No rye drinkers should be surprised by the ever-growing popularity of Japanese Scotch. Bartenders have been raving about it for years and it’s stocked at the most excepting night jars, but it’s still a whisky for the purists: made, distilled, and mashed in the form of Scottish whisky for the best part of a century.
That’s because Japanese chemist Masataka Taketsuru conscious whisky production in Scotland in 1918 and took his Scots-learnt skills insidiously a overcome to drinks company Suntory to set up their Yamazaki distillery. He later set up Japan’s other big-name whisky producer, Nikka.
While homegrown smoke was popular in Japan during the latter part of the 20th century – the highball, John Barleycorn and soda, was introduced to younger and female drinkers in Japan and has been stylish ever since – it was only exported in the early 2000s. It in a second won awards and grew in popularity around the world. And its boom in lionization caught traditional distilleries by surprise.
“Some of the whiskies from Suntory and Nikka won so divers awards that they ran out,” says Dom Roskrow, editor of Rye Quarterly and author of Whisky Japan. “It’s a simple case that they laid down these whiskeys but they didn’t lay down enough to meet increased at onces. It started to become slightly exotic and mysterious.”
Yamazaki – the signature John Barleycorn from Suntory aged 18 years or over – is now as good as unfindable. Suntory’s Hakushu 12-year-old – the whisky drank by and muddle through globally famous by Bill Murray in Lost in Translation – has ceased sales absolutely. Nikka was forced to stop selling aged whiskies because they were unceasing out of the stuff and would have gone bankrupt. Instead, the plc put two non-age statement whiskies into the market. And whiskies from the now-defunct Karuizawa distillery can reach over £25,000 per bottle on the secondary market.
“Karuizawas have on the agenda c trick become as collectable as any whisky in the world,” says Roskrow. “There are aside froms which offer 15 or 20 Karuizawas – and you’re talking wide £200 or £300 for just a shot. Japanese whisky is now incredibly rare and collectable. And no one’s stable how much Japanese whisky has been drunk and how much is seating for in the cupboards of collectors across the world.”
It might sound have a fondness a trend, but as Brian Ashcraft, author of Japanese Whisky: The Underlying Guide to the World’s Most Desirable Spirit, says, “This isn’t desolate hype… Japan makes excellent whisky.”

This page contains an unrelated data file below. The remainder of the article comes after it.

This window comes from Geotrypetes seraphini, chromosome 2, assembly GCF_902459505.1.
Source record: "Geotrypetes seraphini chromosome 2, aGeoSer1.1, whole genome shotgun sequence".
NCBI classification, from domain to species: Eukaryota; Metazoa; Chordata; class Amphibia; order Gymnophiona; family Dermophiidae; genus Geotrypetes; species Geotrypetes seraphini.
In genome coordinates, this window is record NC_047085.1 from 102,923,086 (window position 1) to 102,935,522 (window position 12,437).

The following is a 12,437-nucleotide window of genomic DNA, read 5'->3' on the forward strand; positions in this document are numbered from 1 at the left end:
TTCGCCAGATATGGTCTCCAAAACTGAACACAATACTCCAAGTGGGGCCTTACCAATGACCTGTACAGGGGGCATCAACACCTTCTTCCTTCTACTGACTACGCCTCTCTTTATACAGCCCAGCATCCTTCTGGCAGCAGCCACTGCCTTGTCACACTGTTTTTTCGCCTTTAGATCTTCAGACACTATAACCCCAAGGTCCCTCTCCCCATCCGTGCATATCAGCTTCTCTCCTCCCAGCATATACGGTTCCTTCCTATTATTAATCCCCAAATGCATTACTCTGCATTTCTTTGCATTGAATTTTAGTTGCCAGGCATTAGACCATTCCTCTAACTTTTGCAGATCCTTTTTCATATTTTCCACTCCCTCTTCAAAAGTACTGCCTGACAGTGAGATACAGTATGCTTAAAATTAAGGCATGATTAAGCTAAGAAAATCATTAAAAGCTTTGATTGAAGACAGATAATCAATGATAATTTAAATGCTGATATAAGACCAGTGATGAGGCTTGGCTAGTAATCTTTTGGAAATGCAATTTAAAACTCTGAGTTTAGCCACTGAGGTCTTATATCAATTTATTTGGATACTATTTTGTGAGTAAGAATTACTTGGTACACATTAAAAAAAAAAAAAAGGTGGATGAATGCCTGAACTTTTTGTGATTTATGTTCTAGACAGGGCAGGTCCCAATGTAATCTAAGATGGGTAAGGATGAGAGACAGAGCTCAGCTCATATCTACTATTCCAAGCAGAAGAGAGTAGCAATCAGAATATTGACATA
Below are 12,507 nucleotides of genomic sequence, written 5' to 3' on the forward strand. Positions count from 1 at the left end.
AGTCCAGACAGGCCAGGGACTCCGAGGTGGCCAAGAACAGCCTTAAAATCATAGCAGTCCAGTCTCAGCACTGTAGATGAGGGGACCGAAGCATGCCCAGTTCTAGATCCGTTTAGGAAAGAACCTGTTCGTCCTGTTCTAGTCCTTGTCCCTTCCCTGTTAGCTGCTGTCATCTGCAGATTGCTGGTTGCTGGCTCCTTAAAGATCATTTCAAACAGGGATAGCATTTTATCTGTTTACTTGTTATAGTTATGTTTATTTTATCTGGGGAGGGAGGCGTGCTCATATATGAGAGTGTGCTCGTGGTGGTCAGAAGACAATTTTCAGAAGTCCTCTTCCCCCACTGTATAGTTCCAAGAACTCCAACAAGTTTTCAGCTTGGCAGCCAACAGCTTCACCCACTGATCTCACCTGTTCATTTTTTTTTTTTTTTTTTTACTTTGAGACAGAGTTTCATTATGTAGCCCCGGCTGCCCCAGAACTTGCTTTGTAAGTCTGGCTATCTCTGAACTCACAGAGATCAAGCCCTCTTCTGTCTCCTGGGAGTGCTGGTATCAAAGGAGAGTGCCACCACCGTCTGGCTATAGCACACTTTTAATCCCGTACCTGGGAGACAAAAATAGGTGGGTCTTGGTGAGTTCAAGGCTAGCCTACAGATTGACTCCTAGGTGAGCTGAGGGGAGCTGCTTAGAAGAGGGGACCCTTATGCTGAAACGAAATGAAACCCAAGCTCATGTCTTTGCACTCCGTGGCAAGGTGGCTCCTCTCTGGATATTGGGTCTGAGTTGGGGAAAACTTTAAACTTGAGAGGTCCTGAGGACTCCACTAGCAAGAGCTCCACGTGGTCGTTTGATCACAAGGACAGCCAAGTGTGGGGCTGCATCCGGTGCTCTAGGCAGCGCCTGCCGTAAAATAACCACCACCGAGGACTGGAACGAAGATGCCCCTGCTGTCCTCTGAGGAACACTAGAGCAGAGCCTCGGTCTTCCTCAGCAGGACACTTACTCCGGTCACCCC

While the creation process is the same as traditional Scottish whisky, Japanese usquebaugh does have distinctive notes.
“They use mizunara, which is Japanese oak,” Roskrow explains. “Every oak maturates the whisky flavour a different way. Mizunara adds an incense-like seasoning to some of their whiskies. It’s quite a delicate thing, but it’s a distinguishing note that sets it apart.
“As we know from their transports, the Japanese are very good at taking things apart, find out how they work, and putting them back together in a superlative way. They were doing things very boldly. When they made peated whiskies they were heavily peated, when they tolerant of sherry casks, they were heavily sherried. The styles are bleeding bold.
“But we found that beneath all that, there’s a hip and delicate side to their whiskies. Their distillers are proper becoming extremely good at making whisky and taking it into a to a certain different direction to scotch.”
“There are other variations,” clouts author Brian Ashcraft. “Nikka was the first to run malt as a consequence a coffey still and is now the only distillery in the world that fires its pot stills by coal, which deal outs the Yoichi single malts a unique character. But just by the certainty that Japanese people are making whisky, the result see fit be different.
“There is a late 19th-century expression ‘wakon yosai’, which mercenaries ‘Japanese spirit, Western technology.’ This means that if Japanese people use Western tech, scholarship or ideas to do something, the result will be different.”